Don't forget to add deallocation code: now the priority_queue destructor frees only pointers but not pointed objects.

Oh, once more remarks:
1. It's a slightly strange code:

class nuevo : public alumnos {
    nuevo( string nombre, int edad ) : alumnos(nombre,edad){};
    void verificarEdad() {
        if (edad < 20)
            cout << "Nuevo" << endl;

You write nuevo::verificarEdad() member function. It KNOWS that it's a class nuevo object! So why if (...)? Want to use polymorphism? Use it! No need in special data discriminator values. For example, in your class hierarchy you can write (legally)

mypq.push(new nuevo("Helder", 25000000)); // Where is error exception?

If it's not a desired behaviour, redesign your object model.
2. It's not C++ requirement but common practice is to start user-defined class names from the capitals, for example:

class Nuevo: public Alumnos {

Thanks for your help.

I know the name of the classes start's with capital, but thanks for the observation.
The if inside the object's it's only to print the message, naturally I could erase the if.

After I change the statment:

priority_queue<Alumnos*, vector<Alumnos*>, greater<vector<Alumnos*>::value_type> > mypq;

plus the changes:

mypq.push(new Medio("Helder", 25));
mypq.push(new Nuevo("Pepe", 18));
mypq.push(new Viejo("Pepito", 31));
mypq.push(new Medio("Juan", 21));

Alumnos *al = const_cast<Alumnos *>(mypq.top());

my program is working.

This is a very simple program to learn how to use polimorphism and the priorityqueue.

I have a final question in this container I can do interations?

For example search an object inside the queue.

Of course, you can do iterations. Don't forget: now you have pointers (not objects) in the container - that's all. I think no need in const_cast now...
Good luck!

You was right. I don't need the cast.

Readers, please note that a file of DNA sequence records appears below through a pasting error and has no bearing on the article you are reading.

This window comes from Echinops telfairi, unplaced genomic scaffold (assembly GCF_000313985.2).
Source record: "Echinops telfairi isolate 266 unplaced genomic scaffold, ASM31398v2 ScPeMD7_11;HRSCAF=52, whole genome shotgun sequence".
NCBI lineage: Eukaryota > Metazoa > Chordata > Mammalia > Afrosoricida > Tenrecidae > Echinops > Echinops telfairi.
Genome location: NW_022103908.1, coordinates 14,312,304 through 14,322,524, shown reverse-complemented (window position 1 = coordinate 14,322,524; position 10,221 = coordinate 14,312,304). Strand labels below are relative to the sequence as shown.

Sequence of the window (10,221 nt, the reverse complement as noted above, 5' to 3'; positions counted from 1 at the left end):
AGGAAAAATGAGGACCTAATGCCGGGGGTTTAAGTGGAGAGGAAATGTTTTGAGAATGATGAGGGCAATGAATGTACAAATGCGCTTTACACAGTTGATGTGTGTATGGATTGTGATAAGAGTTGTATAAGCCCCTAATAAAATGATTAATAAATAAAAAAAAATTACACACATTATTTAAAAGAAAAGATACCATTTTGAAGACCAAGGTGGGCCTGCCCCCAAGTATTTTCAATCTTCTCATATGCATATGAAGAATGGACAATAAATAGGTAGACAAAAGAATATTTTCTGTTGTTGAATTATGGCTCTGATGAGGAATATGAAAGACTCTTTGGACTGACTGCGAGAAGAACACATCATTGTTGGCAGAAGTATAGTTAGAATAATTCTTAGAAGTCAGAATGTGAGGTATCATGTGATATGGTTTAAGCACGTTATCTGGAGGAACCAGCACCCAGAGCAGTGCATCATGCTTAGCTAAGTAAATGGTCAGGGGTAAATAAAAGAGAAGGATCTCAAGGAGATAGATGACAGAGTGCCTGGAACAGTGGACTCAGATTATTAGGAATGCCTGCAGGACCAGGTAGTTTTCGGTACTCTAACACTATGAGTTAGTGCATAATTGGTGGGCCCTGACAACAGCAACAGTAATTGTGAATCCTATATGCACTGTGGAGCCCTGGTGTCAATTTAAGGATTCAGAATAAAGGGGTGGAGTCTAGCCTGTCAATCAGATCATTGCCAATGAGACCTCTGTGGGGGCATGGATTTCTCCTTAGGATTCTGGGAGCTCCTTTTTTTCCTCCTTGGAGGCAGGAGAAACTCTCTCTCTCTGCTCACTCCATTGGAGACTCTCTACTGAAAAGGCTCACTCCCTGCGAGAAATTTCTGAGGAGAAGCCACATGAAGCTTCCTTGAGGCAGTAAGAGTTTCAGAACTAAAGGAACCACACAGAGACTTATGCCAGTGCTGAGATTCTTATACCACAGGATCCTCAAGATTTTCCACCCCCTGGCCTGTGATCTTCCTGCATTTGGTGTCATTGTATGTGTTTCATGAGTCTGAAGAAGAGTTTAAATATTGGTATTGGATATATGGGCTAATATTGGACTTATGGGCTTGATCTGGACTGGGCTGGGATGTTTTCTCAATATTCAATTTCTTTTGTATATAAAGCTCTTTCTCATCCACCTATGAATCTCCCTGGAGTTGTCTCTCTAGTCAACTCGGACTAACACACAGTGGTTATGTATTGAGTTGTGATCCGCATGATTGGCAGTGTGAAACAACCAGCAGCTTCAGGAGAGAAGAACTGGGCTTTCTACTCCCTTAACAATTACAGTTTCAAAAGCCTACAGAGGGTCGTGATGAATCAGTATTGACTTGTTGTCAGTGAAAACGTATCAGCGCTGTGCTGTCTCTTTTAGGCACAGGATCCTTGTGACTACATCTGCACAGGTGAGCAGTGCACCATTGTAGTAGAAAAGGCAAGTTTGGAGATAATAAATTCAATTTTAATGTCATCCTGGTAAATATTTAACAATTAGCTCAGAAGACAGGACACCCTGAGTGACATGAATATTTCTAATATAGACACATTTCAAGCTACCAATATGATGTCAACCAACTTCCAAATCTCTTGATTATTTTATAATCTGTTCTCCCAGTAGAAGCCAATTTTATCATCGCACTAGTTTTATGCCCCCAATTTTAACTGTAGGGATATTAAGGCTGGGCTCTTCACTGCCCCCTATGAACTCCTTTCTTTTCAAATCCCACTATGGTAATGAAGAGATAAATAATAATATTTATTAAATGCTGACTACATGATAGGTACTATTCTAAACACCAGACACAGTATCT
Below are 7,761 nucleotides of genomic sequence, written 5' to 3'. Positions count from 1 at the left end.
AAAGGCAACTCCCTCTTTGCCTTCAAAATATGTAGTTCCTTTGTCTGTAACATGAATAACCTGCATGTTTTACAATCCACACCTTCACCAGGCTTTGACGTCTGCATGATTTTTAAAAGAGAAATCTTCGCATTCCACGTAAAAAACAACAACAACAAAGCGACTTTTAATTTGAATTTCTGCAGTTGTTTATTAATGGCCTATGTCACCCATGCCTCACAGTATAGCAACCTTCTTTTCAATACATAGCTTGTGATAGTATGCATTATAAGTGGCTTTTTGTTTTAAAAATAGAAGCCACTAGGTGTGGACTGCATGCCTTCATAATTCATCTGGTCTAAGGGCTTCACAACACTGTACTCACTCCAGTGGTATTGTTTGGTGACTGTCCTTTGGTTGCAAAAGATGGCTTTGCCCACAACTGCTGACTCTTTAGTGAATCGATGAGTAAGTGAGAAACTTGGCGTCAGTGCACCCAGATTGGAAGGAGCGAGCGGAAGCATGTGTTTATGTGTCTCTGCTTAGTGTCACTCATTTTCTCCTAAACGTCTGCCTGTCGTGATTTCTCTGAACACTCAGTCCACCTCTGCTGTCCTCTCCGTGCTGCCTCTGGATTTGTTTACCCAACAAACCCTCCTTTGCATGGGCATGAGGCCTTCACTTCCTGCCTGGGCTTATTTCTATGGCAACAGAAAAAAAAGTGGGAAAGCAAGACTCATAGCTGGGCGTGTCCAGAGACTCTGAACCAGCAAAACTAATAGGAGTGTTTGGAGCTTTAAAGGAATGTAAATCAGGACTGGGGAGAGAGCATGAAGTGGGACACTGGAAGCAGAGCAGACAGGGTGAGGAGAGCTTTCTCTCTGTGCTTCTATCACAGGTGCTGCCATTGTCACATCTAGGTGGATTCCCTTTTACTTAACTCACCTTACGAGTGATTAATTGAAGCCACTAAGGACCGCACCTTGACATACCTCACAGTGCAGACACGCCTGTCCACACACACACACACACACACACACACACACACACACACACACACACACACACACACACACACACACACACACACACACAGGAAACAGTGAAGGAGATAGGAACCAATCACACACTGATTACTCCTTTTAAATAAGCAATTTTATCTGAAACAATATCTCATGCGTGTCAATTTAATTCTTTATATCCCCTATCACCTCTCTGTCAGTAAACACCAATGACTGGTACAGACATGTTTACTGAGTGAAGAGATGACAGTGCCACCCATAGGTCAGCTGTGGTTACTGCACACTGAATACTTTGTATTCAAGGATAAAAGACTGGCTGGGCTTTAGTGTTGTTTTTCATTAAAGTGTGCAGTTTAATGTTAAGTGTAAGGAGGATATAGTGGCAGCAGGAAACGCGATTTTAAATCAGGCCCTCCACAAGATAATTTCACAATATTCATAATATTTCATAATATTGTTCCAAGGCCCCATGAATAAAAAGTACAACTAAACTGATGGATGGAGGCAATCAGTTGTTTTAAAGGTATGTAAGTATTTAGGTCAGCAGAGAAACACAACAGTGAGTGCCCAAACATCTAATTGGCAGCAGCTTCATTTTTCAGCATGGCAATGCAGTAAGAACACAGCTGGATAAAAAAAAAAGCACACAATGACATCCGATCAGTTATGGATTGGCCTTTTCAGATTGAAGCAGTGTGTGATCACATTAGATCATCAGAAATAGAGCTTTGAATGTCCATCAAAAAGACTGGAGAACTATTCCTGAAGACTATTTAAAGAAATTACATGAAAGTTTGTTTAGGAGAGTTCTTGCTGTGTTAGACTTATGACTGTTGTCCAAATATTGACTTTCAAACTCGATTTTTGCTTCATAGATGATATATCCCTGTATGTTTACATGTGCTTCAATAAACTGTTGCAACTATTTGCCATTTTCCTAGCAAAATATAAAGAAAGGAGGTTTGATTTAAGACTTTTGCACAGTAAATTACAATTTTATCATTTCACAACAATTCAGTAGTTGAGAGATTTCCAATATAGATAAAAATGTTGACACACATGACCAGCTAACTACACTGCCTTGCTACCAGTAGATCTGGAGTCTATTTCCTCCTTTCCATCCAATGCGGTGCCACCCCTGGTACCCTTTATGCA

When I try to access to the priority queue the only valid methods are: top(), empty, size(), pop() and push().

You said I can interact, but how?

It's possible but it's not so easy as I said in my previous post.
The point is that std::priority_queue has not open interface to iterate its underlying container (std::vector by default or std:deque). However the C++ Standard leaves a loophole: underlying container is a protected member c. It's possible to access it from std::priority_queu derived class.
Look at this improvisation:

/// Something with type and name
class Entity
    Entity(const char* ptype, const char* pname):
    virtual ~Entity() {}
    const char* type() const { return stype.c_str(); }
    const char* name() const { return sname.c_str(); }
    string stype;
    string sname;
/// Generic abstract class
class Aircraft: public Entity
    virtual ~Aircraft() {}
    virtual int bombs() const = 0;
    Aircraft():Entity(0,0) {}
    Aircraft(const char* ptype, const char* pname):

class Fighter: public Aircraft
    Fighter(const char* name, int drops = 0):
      Aircraft("fighter",name), pylons(drops)
    const char* type() const { return "fighter"; }
    int bombs() const { return pylons; }
    int pylons;

class Bomber: public Aircraft
    Bomber(const char* name, double load):
      Aircraft("bomber",name), bombload(load)
      int bombs() const